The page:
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Keeping a Family Cow
by Ron Schmid, ND

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Taking Care of Your Cow

“The dairy cow doesn’t ask for much, but she asks every day.”
– Joann S. Grohman, in Keeping a Family Cow

Okay, you’ve got your place, the pastures are green, the fence is built, and your REAL farmer friend just delivered your first cow. NOW WHAT?? How can I ever deal with this?

It’s really much easier than you think. A cow that has been treated well is a gentle, docile and intelligent animal that wants to please you. As a cow ages, her milk gets creamier, and she knows you better, and you her. One of my friends had a cow that died peacefully in the pasture last summer at the age of twenty-one. For the last eight years, she didn’t have any more calves, and her milk – two to four quarts a day – was for the family table. I asked my friend if she sent her cow to the butcher once she died. “No,” my friend said. “I buried her in the field. We had an understanding.”

Our cows are “house-trained.” That is, they don’t dump or urinate in the milk parlor while we’re milking them (see sidebar). I tell you this as an example of how very nice it can be to have a cow. Also: I just milk once a day, at a reasonable hour in the morning. No five a.m. business. No evening milking. Cows adjust nicely to one milking a day, and while you get less volume of milk, what you do get is cherce – creamier.

The most important consideration is keeping your cow, and her (your) milk, healthy. And you want her to have easy births, healthy calves. Here’s the formula: keep her out on pasture 24/7 until the cold winter months. Then give her all the quality hay she wants. Period. Grass is her natural diet. We don’t give our girls any grain, except a half-pound or so while milking. We mix in a probiotic and a vitamin-mineral supplement, just as insurance. They have a salt block to lick on, and plenty of water. In three years, we’ve never had to call a vet, and every calf has been born easily and healthy (usually overnight, while we’re asleep).

Feeding grain, even just a few pounds a day, makes for a lot more milk. Since we don’t feed grain, and milk just once a day, our milk volume is quite low by most standards. I believe the milk quality is best and the cows are healthiest on all grass and hay. Our girls give us anywhere from three quarts to three gallons a day, depending on the age of the cow and where she is in her lactation cycle.
But as far as the “milking chore” itself is concerned, well, it’s really a piece of cake. Here’s my routine.

In the summer, it gets light earlier, so I get up at maybe 6, maybe 7. Although cows are creatures of habit, you don’t have to milk at the same time every day. I call in Dear, our boss cow and main milker. She comes in because she knows there’s a treat for her, and because she’s ready to be milked. I put a rope halter on her and tie her to a post in the yard between our barns, then brush her and hose down her teats, scrubbing off any mud or manure. I dry her off and then let her be for a few minutes. She knows that’s her time to “do her thing” out there in the yard, (BEFORE we go into the barn for milking), for which she is richly congratulated upon execution. Then I bring her in to the milk parlor. In winter, the cleaning takes place in there.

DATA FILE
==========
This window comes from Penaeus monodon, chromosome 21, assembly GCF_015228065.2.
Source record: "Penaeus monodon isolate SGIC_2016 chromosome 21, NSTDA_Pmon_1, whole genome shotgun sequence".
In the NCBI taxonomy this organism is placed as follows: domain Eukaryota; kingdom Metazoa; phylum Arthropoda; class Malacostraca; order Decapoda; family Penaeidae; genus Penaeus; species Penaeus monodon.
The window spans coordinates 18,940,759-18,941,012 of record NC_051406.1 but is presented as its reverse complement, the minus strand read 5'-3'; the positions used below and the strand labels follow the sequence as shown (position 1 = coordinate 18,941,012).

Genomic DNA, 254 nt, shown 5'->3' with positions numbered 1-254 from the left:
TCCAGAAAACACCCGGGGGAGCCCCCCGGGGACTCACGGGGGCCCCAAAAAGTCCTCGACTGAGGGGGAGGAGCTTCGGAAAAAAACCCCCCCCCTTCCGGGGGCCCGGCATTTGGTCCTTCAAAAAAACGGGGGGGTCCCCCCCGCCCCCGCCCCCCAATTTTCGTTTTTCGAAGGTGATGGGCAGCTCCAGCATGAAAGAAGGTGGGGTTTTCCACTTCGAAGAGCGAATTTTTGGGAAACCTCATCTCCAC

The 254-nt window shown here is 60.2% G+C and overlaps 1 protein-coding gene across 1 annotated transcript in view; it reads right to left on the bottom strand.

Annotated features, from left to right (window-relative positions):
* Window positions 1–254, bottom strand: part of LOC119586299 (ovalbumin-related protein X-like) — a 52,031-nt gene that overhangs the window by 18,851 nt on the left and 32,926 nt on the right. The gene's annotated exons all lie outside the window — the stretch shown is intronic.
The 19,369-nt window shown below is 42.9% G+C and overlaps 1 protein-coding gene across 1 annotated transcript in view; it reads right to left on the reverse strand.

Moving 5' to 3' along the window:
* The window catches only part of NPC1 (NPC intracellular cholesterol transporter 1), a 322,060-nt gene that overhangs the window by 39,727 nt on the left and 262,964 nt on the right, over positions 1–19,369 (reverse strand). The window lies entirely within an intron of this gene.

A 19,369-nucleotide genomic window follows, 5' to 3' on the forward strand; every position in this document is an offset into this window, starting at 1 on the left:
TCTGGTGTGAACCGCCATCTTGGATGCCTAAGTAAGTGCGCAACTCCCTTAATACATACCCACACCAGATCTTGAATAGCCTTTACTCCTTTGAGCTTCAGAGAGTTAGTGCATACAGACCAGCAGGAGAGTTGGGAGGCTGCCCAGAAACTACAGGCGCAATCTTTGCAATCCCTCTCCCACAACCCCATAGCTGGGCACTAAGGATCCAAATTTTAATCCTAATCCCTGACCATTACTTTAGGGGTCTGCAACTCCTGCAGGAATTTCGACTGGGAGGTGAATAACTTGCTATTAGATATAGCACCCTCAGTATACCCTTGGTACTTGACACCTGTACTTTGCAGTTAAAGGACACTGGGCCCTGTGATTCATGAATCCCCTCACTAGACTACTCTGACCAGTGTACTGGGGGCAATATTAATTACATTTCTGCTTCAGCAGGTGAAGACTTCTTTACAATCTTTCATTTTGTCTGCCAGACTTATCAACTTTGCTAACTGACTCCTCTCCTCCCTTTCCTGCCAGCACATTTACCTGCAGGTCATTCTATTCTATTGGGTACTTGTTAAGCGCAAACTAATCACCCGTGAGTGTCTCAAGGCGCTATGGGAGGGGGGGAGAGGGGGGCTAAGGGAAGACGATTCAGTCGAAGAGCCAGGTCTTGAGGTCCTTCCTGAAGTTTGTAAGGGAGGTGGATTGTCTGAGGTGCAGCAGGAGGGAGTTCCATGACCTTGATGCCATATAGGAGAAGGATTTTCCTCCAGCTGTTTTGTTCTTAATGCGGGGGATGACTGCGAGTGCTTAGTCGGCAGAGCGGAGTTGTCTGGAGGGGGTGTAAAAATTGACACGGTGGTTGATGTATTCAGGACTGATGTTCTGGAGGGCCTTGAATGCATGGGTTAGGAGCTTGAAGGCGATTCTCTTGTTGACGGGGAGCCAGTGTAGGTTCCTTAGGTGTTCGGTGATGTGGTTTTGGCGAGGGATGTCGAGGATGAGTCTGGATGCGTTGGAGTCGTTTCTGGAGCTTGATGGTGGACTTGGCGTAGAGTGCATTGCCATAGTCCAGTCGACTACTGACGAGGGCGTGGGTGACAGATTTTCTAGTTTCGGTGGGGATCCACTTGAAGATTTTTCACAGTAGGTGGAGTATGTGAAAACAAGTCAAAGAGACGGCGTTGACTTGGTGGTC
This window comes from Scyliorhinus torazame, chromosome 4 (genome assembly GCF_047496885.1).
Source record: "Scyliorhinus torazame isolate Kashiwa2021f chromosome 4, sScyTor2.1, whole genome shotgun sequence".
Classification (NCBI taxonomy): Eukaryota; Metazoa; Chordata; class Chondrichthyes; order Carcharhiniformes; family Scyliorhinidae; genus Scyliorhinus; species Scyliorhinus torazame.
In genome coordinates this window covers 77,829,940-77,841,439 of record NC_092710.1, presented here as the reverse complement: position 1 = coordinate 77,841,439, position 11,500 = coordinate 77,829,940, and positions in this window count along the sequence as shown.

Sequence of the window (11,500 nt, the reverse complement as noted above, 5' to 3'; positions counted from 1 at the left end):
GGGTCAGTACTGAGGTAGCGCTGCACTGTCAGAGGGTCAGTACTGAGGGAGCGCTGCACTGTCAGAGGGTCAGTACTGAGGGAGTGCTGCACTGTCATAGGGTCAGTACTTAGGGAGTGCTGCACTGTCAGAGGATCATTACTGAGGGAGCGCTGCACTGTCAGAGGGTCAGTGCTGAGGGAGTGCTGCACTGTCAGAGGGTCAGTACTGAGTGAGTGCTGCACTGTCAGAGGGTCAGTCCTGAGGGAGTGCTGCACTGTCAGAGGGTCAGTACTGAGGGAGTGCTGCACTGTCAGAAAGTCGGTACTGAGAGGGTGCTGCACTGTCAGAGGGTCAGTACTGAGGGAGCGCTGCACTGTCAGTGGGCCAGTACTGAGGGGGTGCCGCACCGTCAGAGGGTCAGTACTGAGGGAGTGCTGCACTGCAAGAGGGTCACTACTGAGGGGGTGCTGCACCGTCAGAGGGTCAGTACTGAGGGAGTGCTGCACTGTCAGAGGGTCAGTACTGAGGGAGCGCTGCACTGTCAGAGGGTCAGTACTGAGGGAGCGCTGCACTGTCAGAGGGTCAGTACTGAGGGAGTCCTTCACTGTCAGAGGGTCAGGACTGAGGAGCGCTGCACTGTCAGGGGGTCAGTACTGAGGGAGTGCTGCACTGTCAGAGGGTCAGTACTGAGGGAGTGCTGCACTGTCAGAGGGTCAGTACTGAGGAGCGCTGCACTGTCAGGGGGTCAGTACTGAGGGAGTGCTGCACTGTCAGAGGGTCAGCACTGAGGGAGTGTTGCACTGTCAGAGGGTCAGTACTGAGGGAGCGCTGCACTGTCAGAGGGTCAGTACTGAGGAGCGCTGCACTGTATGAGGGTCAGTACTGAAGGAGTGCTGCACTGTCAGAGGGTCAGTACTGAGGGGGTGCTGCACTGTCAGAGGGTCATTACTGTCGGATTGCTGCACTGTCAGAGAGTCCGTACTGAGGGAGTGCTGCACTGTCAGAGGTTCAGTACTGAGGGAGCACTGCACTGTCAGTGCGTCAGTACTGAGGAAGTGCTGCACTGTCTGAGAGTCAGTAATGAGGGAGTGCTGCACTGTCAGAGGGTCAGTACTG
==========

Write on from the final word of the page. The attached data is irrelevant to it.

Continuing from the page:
Each morning, my partner Elly goes to a local market where the workers give her a couple of bushels of aging produce – lettuce, broccoli, cabbage, and various other vegetables and fruits – for our animals. Once I settle Dear in her stanchion, we give her a bushel of greens to munch on while I milk her.

I milk her by hand into a pail. We never have more than two cows lactating at a time, and using a milk machine for just one or two cows and then cleaning it is more trouble than it’s worth. Besides, milking by hand is a joy in itself, very “zen.” You’re really tuned in with your cow. If you’ve cleaned her well, the milk is perfectly clean. I milk eight or ten ounces right into a cup to drink on the spot. This milk is appreciably sweeter than milk that is even ten or twenty minutes out of the cow, and I believe that as such it has nutrients and qualities that are lost soon after milking. This milk is like a hot latte, sweet and creamy and altogether delightful.

Once you have the technique down (and it ain’t higher math), milking takes only ten or twenty minutes. And your back gets used to it (and stronger from all the great raw dairy foods). You get a workout for your hands and arms. Even in cold winter weather, it’s warm under Dear – eight or nine hundred pounds radiating 102 degrees F from two or three inches away is a pretty good heater. And as I’ve used more and more raw dairy (and meat, but that’s another story) since we’ve had the farm, I’ve found that I’ve become increasingly resistant to cold weather, to the point where it really doesn’t bother me.

The milking done, I turn Dear loose in one of the pastures, then filter the milk and divide it into three lots. One is to drink today, and another goes into the “hot box,” our improvised clabbered-milk maker. The rest is saved to make butter and buttermilk.

Then I check the cows’ water, and that’s it for the day. The whole business takes maybe thirty minutes. In the winter, the barn needs cleaning, and hay needs to be put out in the fields in decent weather, or in the barn if it’s inclement. That’s another thirty minutes. But at a cost of thirty to sixty minutes a day, we have all the milk and clabbered milk and butter we could want, plus beef in the pasture (male calves) and a full freezer.

 

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